‘Pull together’ plea as Norfolk’s rural crisis deepens

Deepening rural deprivation can only be tackled if Norfolk knuckles down and draws on all its traditional self-help and caring resources, a conference in the county heard yesterday.

Bulk-buying heating oil and sending medics out to lunch clubs to save elderly people costly trips were among ideas mooted when voluntary groups gathered to hear about the worsening crisis in the county.

Norfolk's rural communities are battling to cope with the triple burden of ever-increasing petrol prices, soaring heating fuel costs and cuts to vital public services, Jon Clemo, chief executive of the Norfolk Rural Community Council (NRCC) told the Cost in the Countryside conference held in North Walsham.

And with nearly 15pc of the county's residents struggling to survive on less than �10,000 pa, Mr Clemo said the future was 'very challenging – but not without hope.' He and fellow conference speaker Stuart Burgess, chairman of the Commission for Rural Communities, stressed the need for Norfolk to develop its long-standing 'Big Society' traditions of resourcefulness and supporting neighbours in need.

Disturbing NRCC statistics reveal that:

n petrol prices rose 4.4pc between January and December to a record-breaking �1.28 per litre – there is much greater dependence on cars in the countryside where public transport is scarce or non-existent. The average daily round-trip commuting journey in Norfolk is 32 miles

n heating oil costs rose by 44pc during 2010 – most people in rural Norfolk are not connected to mains gas

Most Read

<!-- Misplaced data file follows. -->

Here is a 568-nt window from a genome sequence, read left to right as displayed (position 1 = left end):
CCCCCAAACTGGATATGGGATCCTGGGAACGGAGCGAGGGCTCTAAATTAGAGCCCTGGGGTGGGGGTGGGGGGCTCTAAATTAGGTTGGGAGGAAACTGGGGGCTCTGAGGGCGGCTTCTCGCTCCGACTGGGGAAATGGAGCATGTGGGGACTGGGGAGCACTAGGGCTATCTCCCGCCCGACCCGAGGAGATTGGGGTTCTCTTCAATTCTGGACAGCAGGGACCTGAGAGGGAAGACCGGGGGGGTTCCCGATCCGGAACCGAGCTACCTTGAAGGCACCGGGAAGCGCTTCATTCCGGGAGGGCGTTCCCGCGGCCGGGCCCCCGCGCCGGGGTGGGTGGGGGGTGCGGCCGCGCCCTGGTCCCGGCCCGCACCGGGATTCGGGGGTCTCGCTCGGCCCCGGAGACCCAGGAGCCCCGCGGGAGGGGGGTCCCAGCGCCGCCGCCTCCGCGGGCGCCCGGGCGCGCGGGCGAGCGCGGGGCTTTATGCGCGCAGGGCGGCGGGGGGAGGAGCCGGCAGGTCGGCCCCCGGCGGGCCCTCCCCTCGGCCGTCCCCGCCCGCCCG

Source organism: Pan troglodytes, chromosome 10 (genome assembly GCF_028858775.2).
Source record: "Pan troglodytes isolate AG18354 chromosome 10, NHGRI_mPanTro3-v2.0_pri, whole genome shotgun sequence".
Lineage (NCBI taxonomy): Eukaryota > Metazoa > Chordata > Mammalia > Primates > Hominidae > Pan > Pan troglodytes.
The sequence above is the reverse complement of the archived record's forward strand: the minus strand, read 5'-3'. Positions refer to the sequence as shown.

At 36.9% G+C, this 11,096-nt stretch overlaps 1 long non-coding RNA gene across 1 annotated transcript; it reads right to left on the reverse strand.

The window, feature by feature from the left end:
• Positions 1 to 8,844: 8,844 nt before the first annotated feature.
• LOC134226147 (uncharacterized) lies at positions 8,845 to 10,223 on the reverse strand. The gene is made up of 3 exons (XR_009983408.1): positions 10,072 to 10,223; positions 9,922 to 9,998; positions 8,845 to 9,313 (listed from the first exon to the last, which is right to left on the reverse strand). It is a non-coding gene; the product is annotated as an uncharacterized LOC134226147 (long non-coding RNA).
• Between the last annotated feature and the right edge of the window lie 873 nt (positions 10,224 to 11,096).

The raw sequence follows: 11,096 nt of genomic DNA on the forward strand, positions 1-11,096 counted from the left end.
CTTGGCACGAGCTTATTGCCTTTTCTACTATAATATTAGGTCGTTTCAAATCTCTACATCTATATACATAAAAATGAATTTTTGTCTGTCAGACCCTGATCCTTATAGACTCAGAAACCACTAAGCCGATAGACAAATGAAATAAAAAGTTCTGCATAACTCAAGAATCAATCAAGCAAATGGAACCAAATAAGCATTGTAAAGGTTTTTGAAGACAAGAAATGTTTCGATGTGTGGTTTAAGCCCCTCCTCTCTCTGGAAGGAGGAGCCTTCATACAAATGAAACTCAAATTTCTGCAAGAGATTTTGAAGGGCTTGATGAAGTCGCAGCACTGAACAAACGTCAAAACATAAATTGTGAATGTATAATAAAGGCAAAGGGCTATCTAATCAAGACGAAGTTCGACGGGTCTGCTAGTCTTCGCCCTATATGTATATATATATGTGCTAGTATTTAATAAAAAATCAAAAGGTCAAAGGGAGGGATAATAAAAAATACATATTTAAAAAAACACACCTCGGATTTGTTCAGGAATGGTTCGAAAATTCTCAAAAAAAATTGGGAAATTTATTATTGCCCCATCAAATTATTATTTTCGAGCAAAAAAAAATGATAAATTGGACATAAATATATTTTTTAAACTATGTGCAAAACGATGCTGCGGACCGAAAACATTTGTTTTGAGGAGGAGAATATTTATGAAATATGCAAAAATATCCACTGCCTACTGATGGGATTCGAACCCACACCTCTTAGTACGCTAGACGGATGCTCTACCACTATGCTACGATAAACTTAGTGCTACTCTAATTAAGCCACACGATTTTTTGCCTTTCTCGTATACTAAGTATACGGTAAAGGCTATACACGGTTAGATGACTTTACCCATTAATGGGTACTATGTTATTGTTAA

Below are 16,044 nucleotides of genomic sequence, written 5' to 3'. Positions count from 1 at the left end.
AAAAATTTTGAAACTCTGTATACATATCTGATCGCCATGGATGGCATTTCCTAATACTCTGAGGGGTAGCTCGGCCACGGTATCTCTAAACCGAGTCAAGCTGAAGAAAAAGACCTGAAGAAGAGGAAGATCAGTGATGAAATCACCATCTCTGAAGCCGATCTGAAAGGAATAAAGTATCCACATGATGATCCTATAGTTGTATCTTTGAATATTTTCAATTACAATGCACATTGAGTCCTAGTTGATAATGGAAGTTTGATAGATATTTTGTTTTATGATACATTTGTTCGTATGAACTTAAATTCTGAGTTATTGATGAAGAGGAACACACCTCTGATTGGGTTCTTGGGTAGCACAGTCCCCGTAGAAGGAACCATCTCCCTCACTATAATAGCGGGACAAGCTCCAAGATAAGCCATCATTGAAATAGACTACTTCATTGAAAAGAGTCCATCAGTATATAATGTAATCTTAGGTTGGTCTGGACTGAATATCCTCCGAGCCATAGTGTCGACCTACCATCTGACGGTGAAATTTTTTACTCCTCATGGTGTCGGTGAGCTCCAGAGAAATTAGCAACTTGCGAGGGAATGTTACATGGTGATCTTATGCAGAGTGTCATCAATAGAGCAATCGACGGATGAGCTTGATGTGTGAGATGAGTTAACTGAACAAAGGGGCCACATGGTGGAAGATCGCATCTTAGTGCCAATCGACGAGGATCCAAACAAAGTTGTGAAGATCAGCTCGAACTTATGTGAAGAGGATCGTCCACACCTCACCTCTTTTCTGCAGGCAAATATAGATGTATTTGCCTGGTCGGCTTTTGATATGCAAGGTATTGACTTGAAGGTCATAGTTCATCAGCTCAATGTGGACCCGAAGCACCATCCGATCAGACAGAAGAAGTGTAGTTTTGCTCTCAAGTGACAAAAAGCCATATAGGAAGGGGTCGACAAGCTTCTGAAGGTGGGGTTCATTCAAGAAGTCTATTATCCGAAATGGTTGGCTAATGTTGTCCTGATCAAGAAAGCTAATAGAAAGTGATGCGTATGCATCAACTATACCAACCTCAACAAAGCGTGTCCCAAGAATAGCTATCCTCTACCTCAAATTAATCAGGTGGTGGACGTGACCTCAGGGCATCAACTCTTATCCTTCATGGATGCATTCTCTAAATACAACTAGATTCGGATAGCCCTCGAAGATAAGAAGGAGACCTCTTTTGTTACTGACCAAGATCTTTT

n fuel poverty – where households have to spend more than 10pc of their income to keep warm – affects 22pc of the population in north Norfolk.

n Norfolk County Council has agreed �60m of cuts to services in the coming year – rural residents may need to travel into towns or Norwich to find support.

'It's going to be a particularly tough year. There is very, very little new funding out there and we have all got to be smarter and do as much as we can on a limited amount of money. We have the talent here – and examples of best practice – to do that,' said Dr Burgess.

No-one should be seriously disadvantaged because of where they lived, according to Mr Clemo. There was a strong and proud record of self help in local communities and Norfolk needed to tap into it.

NRCC is planning a meeting in Hemsby next week to gauge support for a scheme, in partnership with AF Affinity Ltd, part of Anglia Farmers, to bulk-buy kerosene, keeping costs down. If successful, it could eventually be rolled out across the county.

And there were also plans to approach doctors' surgeries and ask if staff could go out to clubs where numbers of elderly people met in order to give them 'flu jabs, saving dozens of difficult and expensive individual trips from villages to surgeries.

Voluntary groups, already coping with funding cuts, were also talking to each other about sharing resources, according to Andrew Campbell, of conference hosts the vcsTogether forum, representing nearly 400 voluntary and community groups in north Norfolk.

But he said the coalition government's promotion of a Big Society, relying far more on volunteer support to keep services running, had to be backed with public money.

'The voluntary sector is used to living from hand to mouth but these difficult times are unprecedented,' he added. 'What we do has real value and is very cost-effective. We help vulnerable people stay healthy, enjoying life longer – everybody benefits.'

Dr Burgess, whose role is non-political, said he would be reporting back on the conference to Richard Benyon, the minister for rural affairs, emphasising the need for a 'small amount of core funding' to kick-start and support voluntary projects.

The commission he chairs has had its own budget slashed from �6.3m to �500,000 and Dr Burgess said 50 members of its staff would receive their redundancy notices on Monday.